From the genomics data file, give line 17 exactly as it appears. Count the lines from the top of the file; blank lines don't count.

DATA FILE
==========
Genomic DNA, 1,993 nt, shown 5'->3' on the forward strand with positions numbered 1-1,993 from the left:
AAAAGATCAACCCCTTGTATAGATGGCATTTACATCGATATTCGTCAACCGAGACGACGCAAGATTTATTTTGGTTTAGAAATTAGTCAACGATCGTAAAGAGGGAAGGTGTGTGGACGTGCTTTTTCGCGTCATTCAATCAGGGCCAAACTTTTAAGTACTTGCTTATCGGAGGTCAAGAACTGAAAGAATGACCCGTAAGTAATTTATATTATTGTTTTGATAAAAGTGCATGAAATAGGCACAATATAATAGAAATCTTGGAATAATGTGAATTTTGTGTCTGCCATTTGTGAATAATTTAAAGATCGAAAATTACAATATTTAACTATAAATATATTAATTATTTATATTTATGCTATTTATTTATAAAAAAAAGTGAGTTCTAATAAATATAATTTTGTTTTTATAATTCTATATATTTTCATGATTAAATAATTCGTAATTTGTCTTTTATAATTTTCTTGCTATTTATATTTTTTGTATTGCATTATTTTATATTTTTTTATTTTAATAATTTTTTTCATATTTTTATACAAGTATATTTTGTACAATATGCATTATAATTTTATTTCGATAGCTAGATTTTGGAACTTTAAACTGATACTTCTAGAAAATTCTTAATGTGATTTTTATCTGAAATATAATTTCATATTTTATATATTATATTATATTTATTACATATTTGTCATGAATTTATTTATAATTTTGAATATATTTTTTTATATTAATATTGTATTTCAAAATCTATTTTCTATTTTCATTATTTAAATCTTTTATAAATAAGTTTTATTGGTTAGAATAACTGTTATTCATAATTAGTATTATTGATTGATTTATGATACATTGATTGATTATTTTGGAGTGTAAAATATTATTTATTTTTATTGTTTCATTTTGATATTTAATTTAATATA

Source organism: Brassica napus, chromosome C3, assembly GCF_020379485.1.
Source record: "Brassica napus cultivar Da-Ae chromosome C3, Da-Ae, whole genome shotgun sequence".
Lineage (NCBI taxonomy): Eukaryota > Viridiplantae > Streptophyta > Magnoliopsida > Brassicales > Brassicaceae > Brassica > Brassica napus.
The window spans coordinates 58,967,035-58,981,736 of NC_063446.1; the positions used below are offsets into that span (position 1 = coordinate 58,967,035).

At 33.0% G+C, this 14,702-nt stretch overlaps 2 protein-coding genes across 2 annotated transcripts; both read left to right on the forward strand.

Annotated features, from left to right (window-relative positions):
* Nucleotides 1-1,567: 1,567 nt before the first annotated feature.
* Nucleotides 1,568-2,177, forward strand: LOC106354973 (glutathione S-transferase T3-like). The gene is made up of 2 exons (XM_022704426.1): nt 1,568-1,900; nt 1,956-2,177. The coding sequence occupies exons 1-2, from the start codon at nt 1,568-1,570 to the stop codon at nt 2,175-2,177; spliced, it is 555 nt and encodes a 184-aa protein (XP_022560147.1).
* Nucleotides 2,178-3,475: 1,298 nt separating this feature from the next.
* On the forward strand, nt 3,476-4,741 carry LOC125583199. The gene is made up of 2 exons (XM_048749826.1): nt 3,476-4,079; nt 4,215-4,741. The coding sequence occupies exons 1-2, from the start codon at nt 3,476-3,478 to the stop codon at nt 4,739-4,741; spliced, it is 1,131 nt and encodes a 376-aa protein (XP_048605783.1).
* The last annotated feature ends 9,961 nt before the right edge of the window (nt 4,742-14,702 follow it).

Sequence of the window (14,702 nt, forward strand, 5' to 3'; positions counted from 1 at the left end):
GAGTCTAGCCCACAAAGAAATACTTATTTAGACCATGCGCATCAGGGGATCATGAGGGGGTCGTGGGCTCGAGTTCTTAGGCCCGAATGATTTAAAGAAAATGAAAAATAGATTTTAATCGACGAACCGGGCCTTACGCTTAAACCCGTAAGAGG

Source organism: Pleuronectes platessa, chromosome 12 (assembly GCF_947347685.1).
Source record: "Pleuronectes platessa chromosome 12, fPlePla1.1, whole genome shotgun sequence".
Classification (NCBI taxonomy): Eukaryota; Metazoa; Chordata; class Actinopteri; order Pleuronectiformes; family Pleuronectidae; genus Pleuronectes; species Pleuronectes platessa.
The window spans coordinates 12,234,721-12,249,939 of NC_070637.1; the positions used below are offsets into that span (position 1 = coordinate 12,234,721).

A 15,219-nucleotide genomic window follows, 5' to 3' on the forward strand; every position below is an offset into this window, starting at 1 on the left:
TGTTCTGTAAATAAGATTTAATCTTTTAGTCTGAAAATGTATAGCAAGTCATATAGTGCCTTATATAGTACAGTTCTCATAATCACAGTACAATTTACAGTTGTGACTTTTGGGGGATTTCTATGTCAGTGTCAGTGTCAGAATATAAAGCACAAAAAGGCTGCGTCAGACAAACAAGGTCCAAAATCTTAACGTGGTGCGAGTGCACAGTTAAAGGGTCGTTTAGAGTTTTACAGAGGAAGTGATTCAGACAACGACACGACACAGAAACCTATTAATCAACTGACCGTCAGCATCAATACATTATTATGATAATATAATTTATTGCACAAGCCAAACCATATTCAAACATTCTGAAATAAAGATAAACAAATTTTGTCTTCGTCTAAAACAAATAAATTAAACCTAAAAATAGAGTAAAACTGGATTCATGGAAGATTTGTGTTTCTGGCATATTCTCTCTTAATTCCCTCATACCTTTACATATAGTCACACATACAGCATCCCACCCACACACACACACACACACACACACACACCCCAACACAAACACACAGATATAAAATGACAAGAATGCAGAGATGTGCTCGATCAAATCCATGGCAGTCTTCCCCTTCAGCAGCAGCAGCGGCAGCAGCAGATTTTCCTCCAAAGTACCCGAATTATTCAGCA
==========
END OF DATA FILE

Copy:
Source record: "Pleuronectes platessa chromosome 12, fPlePla1.1, whole genome shotgun sequence".